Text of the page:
Feedback (albeit subjective) is always a good thing. It's worth noting that the plural of anecdote isn't data, and I am under no illusions that my personal opinions represent anyone other than myself. That said- I don't know if I really feel like there's any reliable data on which AP's are best or worst liked. I've seen some polls, but nothing official and the boards hardly represent the entirety of the AP playing population. If there has been anything akin to scientific data, I haven't seen it.

I'd imagine that Owlcat games did some research when deciding on Kingmaker and Wrath of the Righteous, or at least I'd hope so. It is worth noting that Wrath of the Righteous isn't a "universally acclaimed" AP, at least by your metrics- even though it seems to carry consistent themes throughout (I guess chapter 1 of the 1st book and book 4 could be argued to be slightly off theme).

I'd also argue that Reign of Winter is by far one of the best AP's ever written (and to be honest, every AP I've read I've enjoyed) and carries the same theme throughout whilst exploring different aspects of the same theme. Admittedly, book 3 turns some people off but personally I'm a fan of even that.

Shadow Lodge

Artofregicide wrote:
I'd imagine that Owlcat games did some research when deciding on Kingmaker and Wrath of the Righteous, or at least I'd hope so. It is worth noting that Wrath of the Righteous isn't a "universally acclaimed" AP, at least by your metrics- even though it seems to carry consistent themes throughout (I guess chapter 1 of the 1st book and book 4 could be argued to be slightly off theme).

Owlcat might not have been free to pick and choose any AP to adapt. Paizo is the rights-holder, and I very much doubt that their agreement to allow Owlcat to adapt Kingmaker extended that permission to every AP. Likely it extended only to Kingmaker, leaving any subsequent adaptations to be covered by their own agreements. Interestingly, James Jacobs has indicated an interest in remixing Wrath of the Righteous to rework some problematic elements, and I can imagine that influencing Paizo's decision to let go its rights (Wrath is popular but flawed) as opposed to the rights of a more universally-acclaimed AP.


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Artofregicide wrote:


I'd also argue that Reign of Winter is by far one of the best AP's ever written (and to be honest, every AP I've read I've enjoyed) and carries the same theme throughout whilst exploring different aspects of the same theme. Admittedly, book 3 turns some people off but personally I'm a fan of even that.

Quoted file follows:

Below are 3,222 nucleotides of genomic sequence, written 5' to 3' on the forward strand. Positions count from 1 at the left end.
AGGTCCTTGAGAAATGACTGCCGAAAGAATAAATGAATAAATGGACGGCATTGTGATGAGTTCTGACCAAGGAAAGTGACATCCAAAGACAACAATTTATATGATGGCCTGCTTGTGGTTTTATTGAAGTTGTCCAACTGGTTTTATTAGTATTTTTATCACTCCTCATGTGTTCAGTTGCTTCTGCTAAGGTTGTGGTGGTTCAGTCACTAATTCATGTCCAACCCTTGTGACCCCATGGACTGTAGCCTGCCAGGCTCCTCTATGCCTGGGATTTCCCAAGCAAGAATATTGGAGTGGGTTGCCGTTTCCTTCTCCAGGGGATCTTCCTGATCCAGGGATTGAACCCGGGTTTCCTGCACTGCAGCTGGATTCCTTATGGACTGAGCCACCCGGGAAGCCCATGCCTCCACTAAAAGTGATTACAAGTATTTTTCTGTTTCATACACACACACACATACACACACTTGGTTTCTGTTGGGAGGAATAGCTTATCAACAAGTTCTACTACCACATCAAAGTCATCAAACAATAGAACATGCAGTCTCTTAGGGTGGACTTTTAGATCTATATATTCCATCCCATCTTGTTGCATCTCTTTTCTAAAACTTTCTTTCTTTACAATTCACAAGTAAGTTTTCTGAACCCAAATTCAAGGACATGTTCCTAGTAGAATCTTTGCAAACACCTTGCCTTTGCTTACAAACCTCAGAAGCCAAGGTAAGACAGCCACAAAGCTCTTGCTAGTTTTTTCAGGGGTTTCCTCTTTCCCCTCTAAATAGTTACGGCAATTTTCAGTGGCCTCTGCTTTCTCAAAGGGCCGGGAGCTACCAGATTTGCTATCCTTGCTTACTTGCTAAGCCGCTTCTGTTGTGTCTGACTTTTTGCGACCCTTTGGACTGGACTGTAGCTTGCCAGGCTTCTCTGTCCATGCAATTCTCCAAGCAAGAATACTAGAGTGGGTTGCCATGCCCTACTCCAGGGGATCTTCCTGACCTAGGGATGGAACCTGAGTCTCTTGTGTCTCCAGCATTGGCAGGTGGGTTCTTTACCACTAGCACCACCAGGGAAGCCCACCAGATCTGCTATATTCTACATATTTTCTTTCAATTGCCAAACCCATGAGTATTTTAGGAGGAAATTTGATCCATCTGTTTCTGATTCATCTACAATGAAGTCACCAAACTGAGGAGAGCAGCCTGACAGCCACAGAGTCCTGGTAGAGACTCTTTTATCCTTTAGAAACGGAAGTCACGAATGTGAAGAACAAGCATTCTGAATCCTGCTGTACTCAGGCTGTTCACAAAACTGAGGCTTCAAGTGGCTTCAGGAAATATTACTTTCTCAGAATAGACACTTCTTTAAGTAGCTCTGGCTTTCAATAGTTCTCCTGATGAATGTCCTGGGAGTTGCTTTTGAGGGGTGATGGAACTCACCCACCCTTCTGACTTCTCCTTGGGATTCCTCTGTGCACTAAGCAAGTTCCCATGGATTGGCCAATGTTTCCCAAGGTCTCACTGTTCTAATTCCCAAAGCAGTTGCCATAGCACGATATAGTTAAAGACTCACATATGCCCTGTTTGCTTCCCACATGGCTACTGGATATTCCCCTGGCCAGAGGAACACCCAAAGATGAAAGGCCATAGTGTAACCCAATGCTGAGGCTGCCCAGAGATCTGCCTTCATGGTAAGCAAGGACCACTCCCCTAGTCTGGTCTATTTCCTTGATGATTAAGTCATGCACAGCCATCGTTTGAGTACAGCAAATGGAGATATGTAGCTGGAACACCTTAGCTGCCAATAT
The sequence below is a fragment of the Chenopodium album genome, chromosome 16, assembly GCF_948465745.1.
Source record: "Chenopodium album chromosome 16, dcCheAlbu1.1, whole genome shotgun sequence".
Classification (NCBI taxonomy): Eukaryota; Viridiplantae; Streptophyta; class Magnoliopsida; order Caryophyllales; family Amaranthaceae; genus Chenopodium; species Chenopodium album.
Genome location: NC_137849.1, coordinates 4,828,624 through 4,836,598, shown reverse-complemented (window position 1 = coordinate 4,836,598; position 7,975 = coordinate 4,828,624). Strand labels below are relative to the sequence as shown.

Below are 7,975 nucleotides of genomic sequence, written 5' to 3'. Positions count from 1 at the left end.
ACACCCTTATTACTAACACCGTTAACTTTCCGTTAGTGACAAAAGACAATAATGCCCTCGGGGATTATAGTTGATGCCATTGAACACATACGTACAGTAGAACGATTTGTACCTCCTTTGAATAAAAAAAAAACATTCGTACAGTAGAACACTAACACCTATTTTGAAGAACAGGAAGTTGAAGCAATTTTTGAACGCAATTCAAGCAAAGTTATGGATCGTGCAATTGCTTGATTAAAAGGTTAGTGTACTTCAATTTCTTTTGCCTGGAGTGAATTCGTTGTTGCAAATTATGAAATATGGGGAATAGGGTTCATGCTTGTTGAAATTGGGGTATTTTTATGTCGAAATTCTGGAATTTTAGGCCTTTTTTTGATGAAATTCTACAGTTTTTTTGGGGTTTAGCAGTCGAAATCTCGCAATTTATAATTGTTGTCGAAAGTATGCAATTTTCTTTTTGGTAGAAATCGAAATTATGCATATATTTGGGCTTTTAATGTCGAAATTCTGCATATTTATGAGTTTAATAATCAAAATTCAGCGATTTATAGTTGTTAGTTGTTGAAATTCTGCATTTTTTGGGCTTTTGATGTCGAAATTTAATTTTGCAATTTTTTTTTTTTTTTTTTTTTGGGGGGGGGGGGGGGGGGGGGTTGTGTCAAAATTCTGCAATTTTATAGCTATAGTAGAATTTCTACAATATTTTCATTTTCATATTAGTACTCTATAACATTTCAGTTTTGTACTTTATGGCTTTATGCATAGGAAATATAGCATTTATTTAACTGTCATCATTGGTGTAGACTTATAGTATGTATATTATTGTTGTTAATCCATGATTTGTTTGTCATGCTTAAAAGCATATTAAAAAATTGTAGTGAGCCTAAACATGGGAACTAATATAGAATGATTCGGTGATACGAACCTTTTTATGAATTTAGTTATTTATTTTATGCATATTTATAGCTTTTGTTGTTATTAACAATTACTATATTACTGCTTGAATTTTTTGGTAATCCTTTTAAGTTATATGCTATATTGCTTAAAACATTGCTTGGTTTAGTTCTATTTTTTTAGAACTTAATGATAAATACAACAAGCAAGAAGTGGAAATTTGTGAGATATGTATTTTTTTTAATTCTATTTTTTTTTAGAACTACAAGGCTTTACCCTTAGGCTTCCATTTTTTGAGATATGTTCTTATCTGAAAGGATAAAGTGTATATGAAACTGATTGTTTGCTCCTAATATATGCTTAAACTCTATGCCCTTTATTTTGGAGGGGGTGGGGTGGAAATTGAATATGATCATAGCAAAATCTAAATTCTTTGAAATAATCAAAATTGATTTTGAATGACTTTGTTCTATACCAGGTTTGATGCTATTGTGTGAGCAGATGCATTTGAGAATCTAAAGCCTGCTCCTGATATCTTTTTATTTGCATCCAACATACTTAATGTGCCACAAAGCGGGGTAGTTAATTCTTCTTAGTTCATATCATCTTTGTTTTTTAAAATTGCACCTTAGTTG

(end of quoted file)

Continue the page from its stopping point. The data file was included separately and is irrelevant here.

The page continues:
I avoided this Ap because I didn't want to got to earth in my sword and sorcery world. I may give this another look now based on posts here

Shadow Lodge

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Sunderstone wrote:
Artofregicide wrote:
I'd also argue that Reign of Winter is by far one of the best AP's ever written (and to be honest, every AP I've read I've enjoyed) and carries the same theme throughout whilst exploring different aspects of the same theme. Admittedly, book 3 turns some people off but personally I'm a fan of even that.

I avoided this Ap because I didn't want to got to earth in my sword and sorcery world. I may give this another look now based on posts here

Reign of Winter:
It's not like you're traipsing around Petrograd attending Soviet meetings and dispatching armed food requisitions to the countryside. You're in the middle of nowhere Siberia, a couple hundred miles in any direction from any place worthy of the name, and interacting with 1) fictionalized versions of historical people, 2) monsters pretending to be fictionalized versions of historical people, and 3) plausible but entirely fictional characters given texture by fictional relationships to fictionalized versions of historical people. It's easy enough file the serial numbers off if that bugs you.

Calling the setting "Earth" is just a perq for people like me who like blasting White Guards with fireballs.


zimmerwald1915 wrote:
Sunderstone wrote:
Artofregicide wrote:
I'd also argue that Reign of Winter is by far one of the best AP's ever written (and to be honest, every AP I've read I've enjoyed) and carries the same theme throughout whilst exploring different aspects of the same theme. Admittedly, book 3 turns some people off but personally I'm a fan of even that.

I avoided this Ap because I didn't want to got to earth in my sword and sorcery world. I may give this another look now based on posts here